Consuming Issues: It would pay to take more interest in our energy bills

Energy is boring, isn't it? And when topics are dull, people tend to pay less interest and consequently, the opportunity arises for firms to offer them poor value or even to rip them off. Put simply, generally householders show little interest in energy and, so generally, receive poor service and high prices.

This First Rule of Consumer Boredom applies to personal finance, and explains why it has experienced so many scandals in the past 20 years, such as personal pensions, endowment mortgages, current account penalty fees and payment protection insurance.

While individuals have only themselves to blame for not taking a closer interest in their finances, government and regulators have no excuse for letting companies run rings round them because, unlike householders, it's their professional responsibility to look after our well-being.

Alas, politicians and regulators are still doing a bad job on energy (personal finance next week). Six months ago The Independent launched its campaign against the Great Energy Rip-Off, asserting that energy bills were too high because suppliers were failing to pass on steep falls in wholesale prices.

We pointed out that although wholesale prices had halved in a year, from 85p to 35p per therm for gas, and from £90 to £40 per megawatt hour for electricity, direct debit bills – which had risen by £382 the previous year – had fallen by only 4 per cent to £1,141.

So we urged people to look for cheaper internet deals, suppliers to cut bills by 10 per cent and for the regulator to ensure that retail prices followed wholesale prices more closely, to prevent profiteering. The campaign is thought to have prompted thousands of people switching to cheaper suppliers and raised the heat on the Big Six – British Gas, E.ON, EDF Energy, Npower, Scottish & Southern and ScottishPower. On 18 November, the Energy Secretary, Ed Miliband, demanded they cut bills over the winter.

In this, the campaign was successful, but overall, it must be admitted, it failed. Despite Mr Miliband's stern words, the companies flagrantly delayed cutting bills until almost at the end of peak winter demand, despite receiving even more money than expected from January's cold snap. British Gas cut first, on 5 February, knocking 7 per cent off gas, and Spanish-owned Scottish Power was the last to follow, cutting gas by 8 per cent from 31 March. (It is worth noting that the four foreign-owned energy suppliers E.ON, EDF Energy, Npower and ScottishPower generally charge more than the two British-owned companies).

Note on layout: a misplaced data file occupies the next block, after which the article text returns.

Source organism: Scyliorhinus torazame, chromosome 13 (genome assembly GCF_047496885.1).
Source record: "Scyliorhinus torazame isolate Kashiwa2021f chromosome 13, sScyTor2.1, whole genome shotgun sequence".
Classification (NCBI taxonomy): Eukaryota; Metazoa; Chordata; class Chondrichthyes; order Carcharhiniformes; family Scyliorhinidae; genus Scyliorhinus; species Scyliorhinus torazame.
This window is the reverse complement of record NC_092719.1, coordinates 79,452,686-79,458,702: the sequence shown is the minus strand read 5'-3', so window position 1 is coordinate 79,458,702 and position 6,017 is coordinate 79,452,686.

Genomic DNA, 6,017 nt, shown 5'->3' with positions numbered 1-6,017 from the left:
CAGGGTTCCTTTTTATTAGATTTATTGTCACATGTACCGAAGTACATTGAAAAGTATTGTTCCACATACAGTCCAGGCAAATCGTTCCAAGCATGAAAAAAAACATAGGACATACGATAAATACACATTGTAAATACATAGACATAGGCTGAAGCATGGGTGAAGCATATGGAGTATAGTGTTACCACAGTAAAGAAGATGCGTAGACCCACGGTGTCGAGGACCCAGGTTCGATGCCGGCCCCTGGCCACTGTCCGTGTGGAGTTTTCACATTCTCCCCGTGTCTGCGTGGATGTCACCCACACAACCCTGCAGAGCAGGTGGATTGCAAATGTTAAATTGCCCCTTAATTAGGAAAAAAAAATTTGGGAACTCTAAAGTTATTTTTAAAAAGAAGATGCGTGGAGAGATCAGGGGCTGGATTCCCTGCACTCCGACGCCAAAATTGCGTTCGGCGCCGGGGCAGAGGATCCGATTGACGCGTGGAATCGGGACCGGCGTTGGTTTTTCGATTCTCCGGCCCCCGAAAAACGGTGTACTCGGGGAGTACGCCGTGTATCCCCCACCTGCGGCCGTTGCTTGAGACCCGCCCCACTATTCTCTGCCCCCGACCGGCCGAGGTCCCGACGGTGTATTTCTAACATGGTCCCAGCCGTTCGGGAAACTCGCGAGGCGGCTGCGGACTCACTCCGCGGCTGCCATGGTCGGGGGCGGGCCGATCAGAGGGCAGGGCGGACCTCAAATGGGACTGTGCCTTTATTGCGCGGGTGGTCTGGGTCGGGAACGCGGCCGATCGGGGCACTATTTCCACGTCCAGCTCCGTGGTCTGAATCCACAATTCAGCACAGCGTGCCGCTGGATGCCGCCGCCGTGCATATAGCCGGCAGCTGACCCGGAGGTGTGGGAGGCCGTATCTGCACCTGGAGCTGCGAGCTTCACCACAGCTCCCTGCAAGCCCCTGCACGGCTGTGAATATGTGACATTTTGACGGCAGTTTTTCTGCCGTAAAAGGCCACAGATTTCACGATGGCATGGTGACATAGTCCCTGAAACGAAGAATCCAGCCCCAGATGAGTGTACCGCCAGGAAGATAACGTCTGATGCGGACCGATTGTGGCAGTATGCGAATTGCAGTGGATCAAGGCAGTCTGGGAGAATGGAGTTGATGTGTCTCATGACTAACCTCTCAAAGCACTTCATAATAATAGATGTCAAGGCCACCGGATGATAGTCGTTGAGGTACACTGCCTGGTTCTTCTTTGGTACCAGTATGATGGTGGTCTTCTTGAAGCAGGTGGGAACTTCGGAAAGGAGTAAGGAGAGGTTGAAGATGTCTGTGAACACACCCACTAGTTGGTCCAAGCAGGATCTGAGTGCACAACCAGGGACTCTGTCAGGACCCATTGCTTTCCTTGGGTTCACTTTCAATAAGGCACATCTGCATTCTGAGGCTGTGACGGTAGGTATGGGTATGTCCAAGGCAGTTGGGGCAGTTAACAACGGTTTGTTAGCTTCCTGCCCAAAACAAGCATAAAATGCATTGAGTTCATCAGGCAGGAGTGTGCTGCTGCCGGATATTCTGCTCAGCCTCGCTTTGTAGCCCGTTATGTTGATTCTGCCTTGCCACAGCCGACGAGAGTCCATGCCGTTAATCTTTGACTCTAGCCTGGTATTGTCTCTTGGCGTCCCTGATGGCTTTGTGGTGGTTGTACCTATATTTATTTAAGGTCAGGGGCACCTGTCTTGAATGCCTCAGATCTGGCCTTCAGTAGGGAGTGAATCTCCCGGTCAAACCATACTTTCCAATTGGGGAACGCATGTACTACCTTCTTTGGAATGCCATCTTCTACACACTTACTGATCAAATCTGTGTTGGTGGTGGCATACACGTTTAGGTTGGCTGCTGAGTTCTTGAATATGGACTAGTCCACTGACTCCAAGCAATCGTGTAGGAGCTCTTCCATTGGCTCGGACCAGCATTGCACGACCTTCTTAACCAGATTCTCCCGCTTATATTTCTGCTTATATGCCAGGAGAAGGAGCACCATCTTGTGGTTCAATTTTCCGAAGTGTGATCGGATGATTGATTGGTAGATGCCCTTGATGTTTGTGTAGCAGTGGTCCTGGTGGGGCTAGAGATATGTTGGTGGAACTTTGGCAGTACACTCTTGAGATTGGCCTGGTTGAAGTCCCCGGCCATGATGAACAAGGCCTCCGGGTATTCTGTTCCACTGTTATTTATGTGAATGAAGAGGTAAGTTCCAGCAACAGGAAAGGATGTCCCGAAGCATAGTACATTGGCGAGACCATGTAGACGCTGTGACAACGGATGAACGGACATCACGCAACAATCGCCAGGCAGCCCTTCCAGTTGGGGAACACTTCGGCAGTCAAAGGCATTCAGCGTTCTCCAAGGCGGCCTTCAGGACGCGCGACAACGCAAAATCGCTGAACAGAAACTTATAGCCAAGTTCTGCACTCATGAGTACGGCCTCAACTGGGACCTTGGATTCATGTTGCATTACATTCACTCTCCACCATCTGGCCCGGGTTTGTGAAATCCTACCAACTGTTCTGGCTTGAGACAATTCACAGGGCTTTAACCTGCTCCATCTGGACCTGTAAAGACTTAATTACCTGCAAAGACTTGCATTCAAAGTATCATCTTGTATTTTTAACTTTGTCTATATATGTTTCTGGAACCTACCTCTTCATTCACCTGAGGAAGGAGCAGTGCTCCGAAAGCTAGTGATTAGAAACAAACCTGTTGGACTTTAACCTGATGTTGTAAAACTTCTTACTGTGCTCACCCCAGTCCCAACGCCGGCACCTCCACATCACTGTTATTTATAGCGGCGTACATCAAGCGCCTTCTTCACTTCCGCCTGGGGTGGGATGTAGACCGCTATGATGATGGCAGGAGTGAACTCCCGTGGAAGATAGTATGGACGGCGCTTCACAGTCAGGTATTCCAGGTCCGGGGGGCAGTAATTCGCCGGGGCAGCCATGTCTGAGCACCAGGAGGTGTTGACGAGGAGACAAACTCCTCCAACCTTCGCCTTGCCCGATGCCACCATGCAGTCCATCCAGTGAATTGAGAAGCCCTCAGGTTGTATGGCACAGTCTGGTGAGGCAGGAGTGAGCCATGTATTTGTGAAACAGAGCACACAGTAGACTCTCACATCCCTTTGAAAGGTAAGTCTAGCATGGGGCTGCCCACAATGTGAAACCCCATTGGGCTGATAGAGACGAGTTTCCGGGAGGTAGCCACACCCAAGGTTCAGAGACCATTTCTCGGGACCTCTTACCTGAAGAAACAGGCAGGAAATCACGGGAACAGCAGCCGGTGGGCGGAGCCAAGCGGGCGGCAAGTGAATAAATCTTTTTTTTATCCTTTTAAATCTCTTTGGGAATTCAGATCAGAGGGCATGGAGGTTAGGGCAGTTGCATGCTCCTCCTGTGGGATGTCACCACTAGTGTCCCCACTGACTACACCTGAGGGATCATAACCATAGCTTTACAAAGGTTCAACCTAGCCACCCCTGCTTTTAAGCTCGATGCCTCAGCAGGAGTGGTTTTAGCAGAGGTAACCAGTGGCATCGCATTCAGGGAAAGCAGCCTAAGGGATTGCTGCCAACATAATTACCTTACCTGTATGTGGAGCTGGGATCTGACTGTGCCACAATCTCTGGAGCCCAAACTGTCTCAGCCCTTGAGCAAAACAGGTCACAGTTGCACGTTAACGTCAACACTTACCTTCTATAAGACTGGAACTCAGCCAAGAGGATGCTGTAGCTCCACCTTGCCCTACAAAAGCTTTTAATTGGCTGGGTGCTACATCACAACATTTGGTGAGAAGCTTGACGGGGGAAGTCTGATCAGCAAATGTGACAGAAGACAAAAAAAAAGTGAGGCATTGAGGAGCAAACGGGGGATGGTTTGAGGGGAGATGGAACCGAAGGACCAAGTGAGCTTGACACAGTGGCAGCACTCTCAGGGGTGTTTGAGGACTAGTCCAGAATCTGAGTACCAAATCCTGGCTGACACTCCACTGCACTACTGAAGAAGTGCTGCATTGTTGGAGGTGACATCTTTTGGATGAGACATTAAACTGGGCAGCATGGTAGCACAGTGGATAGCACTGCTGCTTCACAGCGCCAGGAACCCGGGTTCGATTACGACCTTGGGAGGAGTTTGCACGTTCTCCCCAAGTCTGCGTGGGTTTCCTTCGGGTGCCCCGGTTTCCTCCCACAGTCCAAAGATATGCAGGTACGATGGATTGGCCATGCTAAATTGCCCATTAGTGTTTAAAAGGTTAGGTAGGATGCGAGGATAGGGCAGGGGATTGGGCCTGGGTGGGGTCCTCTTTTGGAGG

As a result of these high prices and snowy weather, winter energy bills rose to a record £532.70 between January and March, it was estimated this week. Mark Todd, director of Energyhelpline.com, which calculated the figure, warned customers: "In a privatised energy market, there is little governments can do, and they need to be honest and tell people that the only way to reduce their bills is by taking personal responsibility to find the best deals."

Perhaps the answer to that would be for politicians to change the way the market works. Alas, the publication of this week's general election manifestos suggests that the biggest players in the £25bn-odd-a-year home energy supply business need not hire any new lobbyists. If anything, the will to act seems to have faded.

Labour's manifesto says it would "ensure greater competition in the energy supply market," but declines to specify how this would be achieved. The Liberal Democrats would end the environmentally absurd practice of charging more for the first units of power used in the home, and raise protection for rural homes that are off the gas grid. The Tories would reform the regulator Ofgem and ensure that a supplier's cheapest tariff is stated on bills. But, disappointingly, the Conservatives have omitted their previous strident (and welcome) commitment to refer the industry to the Competition Commission for an investigation.

Energy is dull, but it matters, to everyone paying £100 or so a month – one of the biggest chunks of consumer expenditure – and especially to those who cannot afford rising prices and end up going hungry or shivering.

In one of the last reports of Parliament's last session, the Energy and Climate Change Select Committee noted the Government was likely to miss its own targets on fuel poverty. Ministers had aimed to end fuel poverty in England among households containing the elderly, disabled or children this year – and entirely by 2016, but the cross-party committee concluded: "The first target is going to be missed and the second looks difficult to hit."

Derek Lickorish, chairman of the Fuel Poverty Action Group, told the MPs that suppliers had done little to identify those most in need of help. According to their report, Mr Lickorish had "argued that energy companies spend huge sums and engage some of the best brains to develop sophisticated demographic modelling and to target customers effectively, and that that skill could be coupled with information about people's incomes to target effectively the fuel poor.

"However he noted that work on data sharing began in 2005 and that 'it has taken us five years to get this far, which is unforgivable'."

Perhaps if we took more interest...

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